highs - 4 or 5 pm
The highs and lows for the day are called the march/lay of temperatures
When do the hottest and coldest parts of the year occur?
hottest - a couple weeks after the summer solstice
coldest - a couple weeks after the winter solstice
circle of illumination
the boundary separating the light part of the planet from the dark part of the planet
-poles - depending on which way the axis is tilted they will be light for about 2 months or dark for about 2 months
Of 100% of incoming solar radiation...
-20% is scattered and reflected by clouds
-51% is absorbed by the earth (most important)
-6% is scatterred from the atmosphere
-19% is absorbed by the atmosphere and the clouds
-4% is reflected by the surface
transfew of energy from a hot end to a cooler end (pot and spoon)
-not an efficient way of transferring energy in the atmosphere (only an inch or two off the surface)
the vertical transfer of heat energy through the atmosphere
-air pockets in the air (invisible)
-clouds form due to convection
the horizontal movement of an object (cloud, moisture, temperatures) across the atmosphere
shortwave (solar) radiation vs. long wave (terrestrial) radiation
-hot to cool areas
Dust and other particles redirect radiation...
which results in light (bright daytime sky)
Small gas molecules scatter radiation...
resulting in the blue/violet sky
Rayleigh scattering (short wave)
gases (blue sky)
Mei scattering (lower levels of atmosphere)
pollen, dust, smoke, clouds, fog
Non-selective scattering
haze (largest particles)
total fraction of total radiation that is reflected by a given surface
albedo varies...
-place to place/time to time
-due to cloud cover/particlate matter
-due to angle of the sun's rays
-due to nature of the Earth's surface
What is the average planetary albedo?
albedo for fresh fallen snow
80 to 85%
albedo for thick clouds
70 to 80 %
albedo for water (low sun angle)
50 to 80%
albedo for old "dirty" snow
50 to 60%
albedo for thin clouds
25 to 50%
albedo for sand surfaces
20 to 30%
albedo for green grassy areas
20 to 25%
albedo for dry Earth
15 to 25%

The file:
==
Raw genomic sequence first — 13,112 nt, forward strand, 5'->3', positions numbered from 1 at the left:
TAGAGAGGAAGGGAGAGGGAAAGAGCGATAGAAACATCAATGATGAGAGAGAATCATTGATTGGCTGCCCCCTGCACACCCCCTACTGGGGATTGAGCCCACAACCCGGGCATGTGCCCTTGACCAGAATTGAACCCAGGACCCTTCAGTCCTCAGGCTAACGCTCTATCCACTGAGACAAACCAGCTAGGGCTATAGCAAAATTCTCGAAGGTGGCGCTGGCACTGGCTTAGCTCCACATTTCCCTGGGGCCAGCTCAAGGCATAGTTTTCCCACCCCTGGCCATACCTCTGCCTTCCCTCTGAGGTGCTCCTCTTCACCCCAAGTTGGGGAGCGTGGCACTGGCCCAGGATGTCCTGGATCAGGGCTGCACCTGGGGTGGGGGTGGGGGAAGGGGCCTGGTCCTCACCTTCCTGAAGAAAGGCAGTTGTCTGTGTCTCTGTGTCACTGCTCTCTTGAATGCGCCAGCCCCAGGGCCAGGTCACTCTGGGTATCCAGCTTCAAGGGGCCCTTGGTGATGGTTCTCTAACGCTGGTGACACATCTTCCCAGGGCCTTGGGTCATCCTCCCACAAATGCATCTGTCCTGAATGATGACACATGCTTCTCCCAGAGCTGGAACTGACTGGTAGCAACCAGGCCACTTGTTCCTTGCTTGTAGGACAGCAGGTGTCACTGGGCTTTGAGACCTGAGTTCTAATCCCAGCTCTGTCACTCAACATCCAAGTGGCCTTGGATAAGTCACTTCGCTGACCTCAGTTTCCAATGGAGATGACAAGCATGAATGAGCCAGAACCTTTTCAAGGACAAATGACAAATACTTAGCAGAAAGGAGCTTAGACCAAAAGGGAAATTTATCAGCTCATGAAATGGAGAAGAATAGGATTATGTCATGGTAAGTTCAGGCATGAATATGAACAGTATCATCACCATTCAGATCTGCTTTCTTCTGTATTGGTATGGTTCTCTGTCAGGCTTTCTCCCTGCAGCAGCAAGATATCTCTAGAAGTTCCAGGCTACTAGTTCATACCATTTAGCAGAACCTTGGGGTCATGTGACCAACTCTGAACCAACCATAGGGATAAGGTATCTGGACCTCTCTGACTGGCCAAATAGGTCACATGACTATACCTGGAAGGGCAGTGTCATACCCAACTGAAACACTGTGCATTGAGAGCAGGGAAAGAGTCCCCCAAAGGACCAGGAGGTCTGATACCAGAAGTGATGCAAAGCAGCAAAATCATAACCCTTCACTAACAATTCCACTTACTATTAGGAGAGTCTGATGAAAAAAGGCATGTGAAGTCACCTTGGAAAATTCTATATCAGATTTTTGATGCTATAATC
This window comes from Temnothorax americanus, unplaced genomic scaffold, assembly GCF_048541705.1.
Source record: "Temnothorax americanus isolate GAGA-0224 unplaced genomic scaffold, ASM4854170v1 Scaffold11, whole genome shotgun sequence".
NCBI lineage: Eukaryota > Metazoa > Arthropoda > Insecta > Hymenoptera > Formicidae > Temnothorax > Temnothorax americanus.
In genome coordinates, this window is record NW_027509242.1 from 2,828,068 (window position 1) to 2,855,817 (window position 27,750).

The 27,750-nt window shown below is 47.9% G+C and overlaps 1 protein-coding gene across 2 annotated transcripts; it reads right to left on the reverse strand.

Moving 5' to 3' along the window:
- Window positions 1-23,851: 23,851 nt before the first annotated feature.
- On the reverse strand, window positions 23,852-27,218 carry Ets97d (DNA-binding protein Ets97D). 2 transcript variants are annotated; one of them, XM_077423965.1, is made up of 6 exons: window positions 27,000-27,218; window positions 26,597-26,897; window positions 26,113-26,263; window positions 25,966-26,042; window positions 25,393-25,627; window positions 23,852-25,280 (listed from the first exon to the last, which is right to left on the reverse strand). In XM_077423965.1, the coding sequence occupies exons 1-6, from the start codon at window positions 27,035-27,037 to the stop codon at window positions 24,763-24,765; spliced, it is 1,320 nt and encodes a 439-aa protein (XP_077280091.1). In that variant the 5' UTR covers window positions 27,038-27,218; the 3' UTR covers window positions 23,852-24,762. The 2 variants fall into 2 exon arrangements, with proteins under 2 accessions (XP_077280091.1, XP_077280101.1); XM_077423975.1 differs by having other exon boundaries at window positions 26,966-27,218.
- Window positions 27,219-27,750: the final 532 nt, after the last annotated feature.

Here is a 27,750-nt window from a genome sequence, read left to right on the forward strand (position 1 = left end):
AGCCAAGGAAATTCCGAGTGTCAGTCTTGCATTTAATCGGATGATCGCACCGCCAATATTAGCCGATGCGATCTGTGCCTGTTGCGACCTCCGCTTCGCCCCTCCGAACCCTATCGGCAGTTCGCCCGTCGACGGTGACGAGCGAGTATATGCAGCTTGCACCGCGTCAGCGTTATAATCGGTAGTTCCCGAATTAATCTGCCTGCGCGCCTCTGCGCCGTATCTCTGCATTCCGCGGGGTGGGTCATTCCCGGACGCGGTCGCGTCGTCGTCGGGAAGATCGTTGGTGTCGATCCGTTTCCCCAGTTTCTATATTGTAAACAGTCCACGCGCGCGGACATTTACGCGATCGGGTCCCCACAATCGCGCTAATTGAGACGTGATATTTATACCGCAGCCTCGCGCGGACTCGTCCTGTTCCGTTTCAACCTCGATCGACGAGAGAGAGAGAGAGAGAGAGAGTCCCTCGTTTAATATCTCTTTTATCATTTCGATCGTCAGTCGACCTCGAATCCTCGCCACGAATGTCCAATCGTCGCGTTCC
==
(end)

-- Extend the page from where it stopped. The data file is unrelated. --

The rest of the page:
albedo for wet Earth
albedo for forested areas
5 to 10%
albedo for water (directly overhead)
3 to 5%
What does higher albedo equal?
lower temperatures (reflects more light)
atmospheric "greenhouse" effect
the relatively easy transmission of short wave (solar) radiation by the atmosphere coupled with the selective absorption of long waves (terrestrial) radiation (especially by carbon dioxide and water vapor)
absorption and emission
-very important as far as energy is concerned
-if an object radiates more energy than it'll turn cooler (equator)
-if an object absorbs more energy than it'll turn warmer (poles)
-hurricanes redistribute energy
a "black body" object
-a perfect absorber (all the radiation it receives, it absorbs) or a perfect emitter (emits the max radiation possible at a given temperature)
-doesn't have to be black
-Earth: day (absorbs), night(emits)
-the radiative equilibrium temperature is reached
-not being a "black body" the atmosphere selectively absorbs and emits radiation
-without the gases (water and carbon dioxide) the Earth's surface would be 59 degrees cooler
the property of a system that enables it to do work
"hotness"/"coldness" of an object
form of kinetic energy transferred between objects by virtue of temperature differences
heat capacity
ratio of heat absorbed (or released) by a system compared to the corresponding temperature rise (or fall)
latent heat
-heat energy required for change of state
-latent means "hidden"
-a very important source of atmospheric energy
-latent heat of condensation is very important in the concept of atmospheric stability
ice to liquid
-333 J/g or 80 cal/g
liquid to vapor
-2500 J/g or 600 cal/g
ice to vapor
-2833 J/g or 680 cal/g
vapor to liquid
-2500 J/g or 600 cal/g
vapor to ice
-2833 J/g or 680 cal/g
liquid to ice
-333 J/g or 80 cal/g
Worldwide, average short wave (solar) radiation is balanced by average long wave (terrestrial) radiation
This is NOT true of each latitude N and S